After chatting to my cycling club mates, it seemed clear to me that I would need to find a hill a lot steeper & longer to increase my average speed and to create more drag to get a better result.  I have one in mind that fits the bill: it’s straight (to avoid having to brake due to accumulated speed on bends – & thus having to void the roll-down); it has a rise up the other side (to avoid rolling for miles & miles); and has less traffic (to avoid drag & buffeting).  I’ll let you know the results when the new test is done.

Advice to Cycling Widows: To avoid disappointment, never ask your fanatical cycling spouse if he loves you more than his bike! You may not like the answer you get.


Doing a roll-down test is a great way to combine some time out on the bike with quality time spent with your beloved – at least, that’s what I think. 

However, if you should ever do a roll-down test using plant pots, I’d like to pass on one important tip which might help to ensure harmony within your relationship…

If the pots have been sitting in the garden for months on end, make sure you clean them off before handing them over to your spouse for putting out as markers.  Cycling Widows have to put up with enough as it is.  A bag of wet muddy pots is just taking the Mickey!


As we’ve mentioned, we’ll be using the campervan to do local daytrips from time to time, and our next mini adventure is Wheal Martyn in St Austell.  So stay tuned to find out more…



If you haven’t heard about Alannah’s Cycling Widows book yet, then why not download a free sample from the Smashwords website?  It’s in digital format – for downloading to eReaders or for home printing – and is currently selling for a low US$2.99 (approx. £1.85).

Alternatively, why not look out for freebies or discounted offers on her Foley’s Forum Blog?

If you belong to an organisation and would like to raffle off a copy of the book, please get in touch with Alannah by email via the Contact/Links page of her website.  Similarly, if you have a blog about cycling and would like to post a review or do an author interview, she looks forward to hearing from you.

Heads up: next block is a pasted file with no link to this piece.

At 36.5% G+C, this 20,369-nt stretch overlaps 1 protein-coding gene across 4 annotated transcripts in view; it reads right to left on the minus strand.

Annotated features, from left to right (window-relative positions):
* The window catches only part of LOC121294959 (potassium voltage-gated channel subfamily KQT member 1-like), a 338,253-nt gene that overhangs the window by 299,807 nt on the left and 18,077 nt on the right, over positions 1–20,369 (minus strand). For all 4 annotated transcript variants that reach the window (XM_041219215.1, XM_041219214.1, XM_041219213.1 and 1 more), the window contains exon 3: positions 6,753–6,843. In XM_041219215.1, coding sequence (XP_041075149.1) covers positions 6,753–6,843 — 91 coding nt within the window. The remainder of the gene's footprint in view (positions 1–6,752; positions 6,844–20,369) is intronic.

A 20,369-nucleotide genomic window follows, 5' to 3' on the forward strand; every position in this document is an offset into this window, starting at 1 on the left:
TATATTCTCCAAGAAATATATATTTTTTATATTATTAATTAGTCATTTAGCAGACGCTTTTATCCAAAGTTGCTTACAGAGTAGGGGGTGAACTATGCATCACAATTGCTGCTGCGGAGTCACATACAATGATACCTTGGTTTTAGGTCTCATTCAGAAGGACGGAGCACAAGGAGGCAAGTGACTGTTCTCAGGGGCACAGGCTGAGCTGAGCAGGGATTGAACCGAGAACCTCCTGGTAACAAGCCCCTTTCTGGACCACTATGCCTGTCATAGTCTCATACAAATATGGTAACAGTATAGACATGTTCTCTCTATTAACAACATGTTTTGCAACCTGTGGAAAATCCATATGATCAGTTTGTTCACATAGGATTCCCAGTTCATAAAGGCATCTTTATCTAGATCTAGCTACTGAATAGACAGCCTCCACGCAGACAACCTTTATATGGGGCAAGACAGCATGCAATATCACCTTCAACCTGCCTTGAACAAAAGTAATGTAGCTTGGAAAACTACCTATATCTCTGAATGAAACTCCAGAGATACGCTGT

Anyway, here’s the book blurb in case you’re interested:


Lifting the Veil
on Living with an Obsessive Cyclist

Are you a cyclist in denial of your addiction to the sport?

Or the long-suffering spouse of an obsessive bike-freak?

Either way, you need to read this!

In the cycling world, the term ‘Cycling Widow’ has long been used to describe the spouse of someone with OCD (Obsessive Cycling Disorder). All across the globe, these women live a lonely life in the shadow of this affliction.

Until now, the world of the Cycling Widow has remained shrouded in secrecy. But, here, the author lifts the veil to candidly reveal the trials, tribulations, highs and lows of living with a cyclomaniac.

Written by a long-suffering Cycling Widow, this satirical look at cycling might just save a few marriages – as well as many a bike from being fed into the garden mulcher.

Includes a handy test to find out – for once & for all – whether it really is a case of ‘hobby or obsession’!

A ‘must read’ for fanatical cyclists & Cycling Widows alike.

Chapter titles include: Twiddling my Widowy Thumbs; Life in the Spin Cycle Lane; The Ultimate Aphrodisiac; Going for a Fitter Model; An Insatiable Appetite; and Lying in a Ditch.

To sample or purchase the book, click & visit the
Smashwords website.

To find out about other work by Alannah, visit the
Foley’s Forum website.